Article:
"After treating patient-derived endocrine resistant breast cancer tumours with decitabine alone, we were surprised to see cancer growth significantly reduced in mice," says co-first author Associate Professor Clare Stirzaker, Head of the Epigenetic Biomarker Group. "This highlights the importance of studying fundamental molecular mechanisms to best guide targeted treatments."

Decitabine is an FDA- and TGA-approved epigenetic therapy currently used to successfully treat certain blood cell cancers, including myelodysplastic syndromes, but there are limited studies in other cancers. While the current study focused on ER+ breast cancer, the researchers say the drug may also have potential for other endocrine-resistant cancers driven by epigenetic changes.

"The next stage of our research will be to test decitabine together with endocrine therapy, which could be even more effectively target this difficult-to-treat cancer," says Professor Clark. "We hope that such a combination approach is a turning point that enables significantly better clinical outcomes."

This research was supported by Australia's National Health and Medical Research Council (Project Grant #1128916), the National Breast Cancer Foundation (IIRS-21-047), Cancer Council NSW (RG20-04 and RG16-02) and the Van Andel Institute Stand Up To Cancer Epigenetics Dream Team.

Professor Susan Clark is a Conjoint Professor, Dr Joanna Achinger-Kawecka is a Conjoint Lecturer and Associate Professor Clare Stirzaker is a Conjoint Associate Professor at St Vincent's Clinical School, Faculty of Medicine and Health, UNSW Sydney.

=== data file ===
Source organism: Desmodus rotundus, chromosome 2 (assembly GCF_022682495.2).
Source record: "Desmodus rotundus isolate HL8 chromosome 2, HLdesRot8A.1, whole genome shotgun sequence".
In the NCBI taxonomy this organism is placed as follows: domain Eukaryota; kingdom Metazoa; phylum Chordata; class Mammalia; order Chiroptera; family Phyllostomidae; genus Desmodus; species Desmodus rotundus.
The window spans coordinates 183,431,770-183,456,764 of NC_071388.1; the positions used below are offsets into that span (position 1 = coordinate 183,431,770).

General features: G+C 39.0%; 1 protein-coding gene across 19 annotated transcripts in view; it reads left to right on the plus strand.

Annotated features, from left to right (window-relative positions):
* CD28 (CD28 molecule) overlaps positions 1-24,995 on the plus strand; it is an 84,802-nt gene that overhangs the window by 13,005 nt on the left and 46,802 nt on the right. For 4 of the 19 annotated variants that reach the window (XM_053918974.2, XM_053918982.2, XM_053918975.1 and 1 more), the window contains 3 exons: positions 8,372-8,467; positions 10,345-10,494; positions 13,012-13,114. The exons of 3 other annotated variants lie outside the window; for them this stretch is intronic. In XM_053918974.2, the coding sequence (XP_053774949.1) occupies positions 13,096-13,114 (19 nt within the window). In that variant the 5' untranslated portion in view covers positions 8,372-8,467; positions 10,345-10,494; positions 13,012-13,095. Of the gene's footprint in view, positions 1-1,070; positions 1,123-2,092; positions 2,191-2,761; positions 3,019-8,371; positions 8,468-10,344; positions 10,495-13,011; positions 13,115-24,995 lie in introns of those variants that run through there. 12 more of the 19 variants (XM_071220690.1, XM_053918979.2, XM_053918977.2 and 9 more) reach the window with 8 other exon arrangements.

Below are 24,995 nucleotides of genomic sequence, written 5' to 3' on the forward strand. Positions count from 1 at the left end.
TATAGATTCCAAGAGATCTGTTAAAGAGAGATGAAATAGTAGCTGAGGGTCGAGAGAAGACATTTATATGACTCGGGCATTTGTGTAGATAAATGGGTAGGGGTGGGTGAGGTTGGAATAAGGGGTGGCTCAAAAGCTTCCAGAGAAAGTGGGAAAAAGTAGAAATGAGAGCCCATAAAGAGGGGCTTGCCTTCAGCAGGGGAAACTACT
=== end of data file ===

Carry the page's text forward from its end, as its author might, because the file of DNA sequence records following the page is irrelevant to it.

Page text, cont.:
Story Source:

Materials provided by Garvan Institute of Medical Research. Note: Content may be edited for style and length.


Journal Reference:

  1. Joanna Achinger-Kawecka, Clare Stirzaker, Neil Portman, Elyssa Campbell, Kee-Ming Chia, Qian Du, Geraldine Laven-Law, Shalima S. Nair, Aliza Yong, Ashleigh Wilkinson, Samuel Clifton, Heloisa H. Milioli, Sarah Alexandrou, C. Elizabeth Caldon, Jenny Song, Amanda Khoury, Braydon Meyer, Wenhan Chen, Ruth Pidsley, Wenjia Qu, Julia M. W. Gee, Anthony Schmitt, Emily S. Wong, Theresa E. Hickey, Elgene Lim, Susan J. Clark. The potential of epigenetic therapy to target the 3D epigenome in endocrine-resistant breast cancer. Nature Structural & Molecular Biology, 2024; DOI: 10.1038/s41594-023-01181-7

Cite This Page:

Garvan Institute of Medical Research. "Epigenetic therapy shows promise for endocrine-resistant breast cancer." ScienceDaily. ScienceDaily, 9 January 2024. <www.sciencedaily.com/releases/2024/01/240109121125.htm>.
Garvan Institute of Medical Research. (2024, January 9). Epigenetic therapy shows promise for endocrine-resistant breast cancer. ScienceDaily. Retrieved February 23, 2024 from www.sciencedaily.com/releases/2024/01/240109121125.htm
Garvan Institute of Medical Research. "Epigenetic therapy shows promise for endocrine-resistant breast cancer." ScienceDaily. www.sciencedaily.com/releases/2024/01/240109121125.htm (accessed February 23, 2024).